Groundcover plants create a beautiful, lush, uniform cover that serves as an alternative to turf. Most grow densely, making them great for covering bare areas and saving you time and effort by choking out weeds before they can grow. They also provide a wonderful finishing touch to your landscape.
Before choosing your groundcover species, have an idea of the purpose you need it to serve. Some spread well to cover medium-sized lawns, while others are smaller and easier to keep relegated to a single area with edging and regular maintenance. If you decide to use groundcover as a grass replacement, be sure to lay stepping stones where you will be walking; all non-grass groundcover types are sensitive to foot traffic. Some species are climbers, so only use these if you want them growing up your wall, tree, or fence. You can use them to accent many different landscape elements–surround a tree or palm, line a garden bed, or provide a dramatic cascade over a wall or hanging basket.
Do you have a shady area where grass doesn’t want to grow? Ferns are an excellent alternative groundcover choice. They fill in nicely, and because of this they are often used in garden beds and planters as “filler” plants to complete the triad of thrillers, spillers and fillers. Native sword fern, holly fern, staghorn fern and maidenhair fern are excellent and require little maintenance.
Alternative Groundcover Species
Asiatic Jasmine: Hardy but slow-growing. Will reach 3ft wide and up to 18” tall. Good for growing in spots where turfgrass has difficulty surviving. Evergreen with attractive, dark green leaves. Great to deter weed growth.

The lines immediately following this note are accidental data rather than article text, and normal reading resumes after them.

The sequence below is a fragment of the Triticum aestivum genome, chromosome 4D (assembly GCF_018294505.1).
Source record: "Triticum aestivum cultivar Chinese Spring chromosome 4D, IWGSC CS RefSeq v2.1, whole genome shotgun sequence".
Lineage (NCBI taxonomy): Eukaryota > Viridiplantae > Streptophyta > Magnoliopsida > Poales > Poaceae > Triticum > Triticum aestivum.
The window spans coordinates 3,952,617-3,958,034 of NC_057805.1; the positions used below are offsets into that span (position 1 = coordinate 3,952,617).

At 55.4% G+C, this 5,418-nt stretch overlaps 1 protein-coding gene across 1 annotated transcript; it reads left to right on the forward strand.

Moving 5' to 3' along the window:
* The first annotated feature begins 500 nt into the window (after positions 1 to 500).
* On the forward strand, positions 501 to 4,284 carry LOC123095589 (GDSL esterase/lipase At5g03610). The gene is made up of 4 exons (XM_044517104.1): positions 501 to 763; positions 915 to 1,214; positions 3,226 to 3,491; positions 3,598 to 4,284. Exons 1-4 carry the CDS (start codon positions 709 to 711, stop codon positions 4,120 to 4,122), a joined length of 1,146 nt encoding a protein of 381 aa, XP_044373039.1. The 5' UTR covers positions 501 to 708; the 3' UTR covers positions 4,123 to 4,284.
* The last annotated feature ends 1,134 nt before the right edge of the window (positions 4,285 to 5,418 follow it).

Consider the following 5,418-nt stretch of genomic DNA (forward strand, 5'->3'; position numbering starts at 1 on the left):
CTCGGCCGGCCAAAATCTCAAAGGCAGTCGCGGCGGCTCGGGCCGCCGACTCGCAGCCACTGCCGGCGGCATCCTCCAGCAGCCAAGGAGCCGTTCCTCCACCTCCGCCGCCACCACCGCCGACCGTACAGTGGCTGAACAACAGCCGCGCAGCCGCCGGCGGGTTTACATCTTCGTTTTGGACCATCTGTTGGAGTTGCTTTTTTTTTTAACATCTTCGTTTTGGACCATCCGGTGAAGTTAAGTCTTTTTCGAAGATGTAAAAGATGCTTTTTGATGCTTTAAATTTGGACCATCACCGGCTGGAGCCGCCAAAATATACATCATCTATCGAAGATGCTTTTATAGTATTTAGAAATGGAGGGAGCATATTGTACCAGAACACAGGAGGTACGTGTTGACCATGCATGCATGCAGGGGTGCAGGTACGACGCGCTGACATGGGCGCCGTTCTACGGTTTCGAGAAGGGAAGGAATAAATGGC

Blue Rug Juniper: This is an excellent groundcover for larger areas. It remains quite low at a maximum around 6” tall, but spreads out 6-8’. Juniper is hardy, beautiful, and full as an alternative groundcover.
Coral creeper: This is a lovely groundcover that can survive in either sun or partial shade. This plant produces flowers year-round, and depending on the variety the colors may be shades of red, coral, purple, or pink. It’s a bit of a taller groundcover that reaches between 1-2 feet.
Sunshine mimosa: Also known as powderpuff mimosa, this is an excellent low-growing groundcover with beautiful flowers and interesting foliage. The round, puffy pink flowers will bloom continuously from spring to fall. Once established, sunshine mimosa is hardy and drought tolerant. Contain it with regular pruning or mowing if desired. Unfortunately, this is not evergreen, so you may have to prepare for bare ground in the winter months.
Sweet potato vine: This is an attractive, tropical-looking vine to use as a groundcover or spiller in planters and garden beds. The vines can grow up to 10 feet long and produce beautiful, light green leaves. This plant is edible, but not quite as sweet as its cousin–the popular sweet potato that comprises Thanksgiving staples throughout the country. Like sunshine mimosa, sweet potato vine is not evergreen and may need to be replanted in spring after the last possibility of frost in spring.
Peperomia: Extremely low maintenance once established. It produces thick, waxy leaves that may be fully dark green or variegated with white stripes. It is slow growing, but will survive for a long time with little additional watering or fertilizing from you.